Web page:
In the likes of 19th century Venice, Luminarte Gallery is hosting its own International Biennale exhibition, running Nov. 5 through Dec. 10 and featuring work from over 40 contemporary artists from all over the world. Italian for “every other year,” a biennale is traditionally a multi-cultural manifestation of contemporary art, and Luminarte will follow in that tradition.
Curated by Dallas-based artist Matt Anzak, the exhibit, according to its press release, was organized to portray a “varied understanding of technique, media and subject matter, while typifying contemporary trends in the international art world.”
Here are a few artists showcased at the exhibit:
Canadian bronze sculptor Esther Wertheimer, who is also featured in this year’s Florence Biennale, has monumental pieces throughout Canada, U.S., China and, predominantly, Japan. Paulo and Francesca, dedicated to the Dallas Ballet Company, are at the Wells Fargo Building here in Dallas. Her 13-foot Primavera was installed in front of the new Fukuoka City Hall and two of her bronze sculptures were selected for the Katsushika Performing Art Centre in Tokyo. With sculptures full of movement and grace, Wertheimer’s pieces “forge a connection between bodies and souls, blurring the line between our physical and spiritual beings,” according to her website.
Robin Antar is a Brooklyn-based sculptor of American icons, such as denim jackets, Oreos, Heinz ketchup bottles and No.2 pencils, which she realistically replicates in heavy marble, limestone or other stone. On her website, she describes her method as “the precise art of creating ‘virtual records’ of contemporary culture — capturing common, everyday items in stone…It’s more than art imitating life, it’s art mirroring life.”
Colombian artist Alicia H. Torres uses paint, oxide, gesso, paper and fabric in her abstract paintings. “My goal and desire,” she said on her website, “are to release emotions in my paintings where they become a language to communicate with the spectator where each one provides a different interpretation but they still keep the universal meaning.”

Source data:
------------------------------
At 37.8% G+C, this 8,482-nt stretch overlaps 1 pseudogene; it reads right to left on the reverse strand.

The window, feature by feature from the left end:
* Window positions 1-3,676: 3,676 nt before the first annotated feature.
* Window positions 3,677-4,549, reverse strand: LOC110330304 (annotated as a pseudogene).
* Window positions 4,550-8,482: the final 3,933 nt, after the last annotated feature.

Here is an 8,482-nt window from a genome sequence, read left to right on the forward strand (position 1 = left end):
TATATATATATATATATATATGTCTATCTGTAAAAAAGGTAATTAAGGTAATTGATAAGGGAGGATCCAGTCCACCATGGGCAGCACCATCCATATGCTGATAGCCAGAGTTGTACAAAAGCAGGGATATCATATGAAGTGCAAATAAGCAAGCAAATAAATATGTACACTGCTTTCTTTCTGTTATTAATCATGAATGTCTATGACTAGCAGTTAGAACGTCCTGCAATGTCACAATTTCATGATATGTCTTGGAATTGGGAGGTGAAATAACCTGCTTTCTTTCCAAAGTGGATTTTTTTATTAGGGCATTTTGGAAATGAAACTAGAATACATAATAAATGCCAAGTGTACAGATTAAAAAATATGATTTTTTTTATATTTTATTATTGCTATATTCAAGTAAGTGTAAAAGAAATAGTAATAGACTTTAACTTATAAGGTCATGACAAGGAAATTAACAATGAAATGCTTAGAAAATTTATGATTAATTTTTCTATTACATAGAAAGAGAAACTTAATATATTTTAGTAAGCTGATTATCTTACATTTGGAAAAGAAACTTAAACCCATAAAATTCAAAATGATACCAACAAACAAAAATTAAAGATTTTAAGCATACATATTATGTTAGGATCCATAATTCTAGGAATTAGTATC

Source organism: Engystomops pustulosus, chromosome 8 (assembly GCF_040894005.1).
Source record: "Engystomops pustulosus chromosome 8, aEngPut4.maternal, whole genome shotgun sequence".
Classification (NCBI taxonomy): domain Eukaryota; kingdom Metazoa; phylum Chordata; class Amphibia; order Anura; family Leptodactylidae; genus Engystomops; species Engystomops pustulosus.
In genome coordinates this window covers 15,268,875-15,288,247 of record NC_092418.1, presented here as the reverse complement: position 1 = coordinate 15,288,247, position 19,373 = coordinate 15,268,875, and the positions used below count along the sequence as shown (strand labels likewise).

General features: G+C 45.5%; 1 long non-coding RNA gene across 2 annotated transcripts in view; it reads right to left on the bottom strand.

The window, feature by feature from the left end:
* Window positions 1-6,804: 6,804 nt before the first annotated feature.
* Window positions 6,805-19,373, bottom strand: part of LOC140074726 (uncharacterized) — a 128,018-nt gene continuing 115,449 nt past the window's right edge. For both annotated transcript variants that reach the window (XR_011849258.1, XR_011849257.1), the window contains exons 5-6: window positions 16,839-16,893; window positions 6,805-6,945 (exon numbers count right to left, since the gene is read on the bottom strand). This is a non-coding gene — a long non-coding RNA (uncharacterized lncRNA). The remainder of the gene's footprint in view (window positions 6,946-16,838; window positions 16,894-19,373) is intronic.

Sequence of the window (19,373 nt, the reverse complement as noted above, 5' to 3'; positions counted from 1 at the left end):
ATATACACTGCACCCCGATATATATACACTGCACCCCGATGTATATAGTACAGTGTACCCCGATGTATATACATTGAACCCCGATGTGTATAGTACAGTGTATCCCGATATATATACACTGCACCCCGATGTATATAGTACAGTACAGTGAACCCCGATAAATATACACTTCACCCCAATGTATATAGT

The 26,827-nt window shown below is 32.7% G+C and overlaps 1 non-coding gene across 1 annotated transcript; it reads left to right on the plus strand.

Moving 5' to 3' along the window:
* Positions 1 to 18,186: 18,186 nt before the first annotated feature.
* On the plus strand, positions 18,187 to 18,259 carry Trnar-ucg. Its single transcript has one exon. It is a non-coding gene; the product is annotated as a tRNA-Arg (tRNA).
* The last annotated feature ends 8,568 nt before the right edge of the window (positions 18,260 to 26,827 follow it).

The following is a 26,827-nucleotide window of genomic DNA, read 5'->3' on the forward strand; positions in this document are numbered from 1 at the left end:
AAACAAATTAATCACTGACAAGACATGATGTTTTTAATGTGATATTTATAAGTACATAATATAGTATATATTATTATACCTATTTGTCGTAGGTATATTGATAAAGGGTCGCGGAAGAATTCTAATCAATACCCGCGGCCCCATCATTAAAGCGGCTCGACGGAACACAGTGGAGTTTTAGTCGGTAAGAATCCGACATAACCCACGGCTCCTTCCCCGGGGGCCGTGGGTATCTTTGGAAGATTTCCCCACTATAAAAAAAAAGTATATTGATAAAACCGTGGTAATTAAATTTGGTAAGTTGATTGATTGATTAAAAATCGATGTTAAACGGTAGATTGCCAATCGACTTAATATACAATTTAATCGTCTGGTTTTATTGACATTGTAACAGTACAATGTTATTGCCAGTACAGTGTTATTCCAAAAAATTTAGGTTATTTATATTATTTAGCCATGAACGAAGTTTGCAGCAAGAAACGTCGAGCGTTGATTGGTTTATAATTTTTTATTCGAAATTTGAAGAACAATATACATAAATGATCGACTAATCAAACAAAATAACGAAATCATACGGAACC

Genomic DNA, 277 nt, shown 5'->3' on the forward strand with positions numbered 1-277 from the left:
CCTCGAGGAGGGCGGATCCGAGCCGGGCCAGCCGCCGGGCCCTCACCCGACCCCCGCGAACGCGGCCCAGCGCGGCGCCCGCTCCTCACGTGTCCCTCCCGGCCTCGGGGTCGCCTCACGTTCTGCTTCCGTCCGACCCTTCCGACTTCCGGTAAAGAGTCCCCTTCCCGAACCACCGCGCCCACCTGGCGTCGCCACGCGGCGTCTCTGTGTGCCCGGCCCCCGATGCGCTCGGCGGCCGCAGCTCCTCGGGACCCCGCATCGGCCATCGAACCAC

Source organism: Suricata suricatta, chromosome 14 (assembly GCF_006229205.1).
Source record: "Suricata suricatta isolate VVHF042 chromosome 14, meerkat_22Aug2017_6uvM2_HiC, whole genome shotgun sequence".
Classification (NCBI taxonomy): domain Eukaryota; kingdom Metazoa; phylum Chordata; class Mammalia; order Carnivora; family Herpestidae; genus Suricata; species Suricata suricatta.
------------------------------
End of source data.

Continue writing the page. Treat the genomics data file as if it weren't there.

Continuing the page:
Bronwyn Towle, raised in Hawaii, fills her canvases with movement, color and human form. “At times,” she said in a prepared statement, “my work will reflect the rich and diverse cultural background of my upbringing in Hawaii; ethnic, primitive and always inspired by the beauty of the human face or form.”
Puneeta Mittal studied in India and allows her belief in reincarnation to permeate and enlighten her artwork. “With a strong belief that everything that is born, grows and withers away to be yet born again – incessant change from one to another proceeds in an evolutionary cycle – I chose not to be limited to a small corner space that defines who I am and what I must make,” she said on her website. Through glazes on her ceramic bowls and layers of paint on her canvases, she creates “an inner landscape without compromising the content.”
Many more artists will be featured in the exhibit as well, some of which will be attending the opening reception on Nov. 5 from 7 to 11 p.m.
Luminarte Gallery is located at 1727 E. Levee St. in the Design District. Hours are Thursday through Friday, 11 a.m. – 5 p.m.; Saturdays, 11 a.m. – 4 p.m.; and Tuesdays and Wednesdays by appointment only. For more information, call 214.914.4503 or visit www.luminarte.com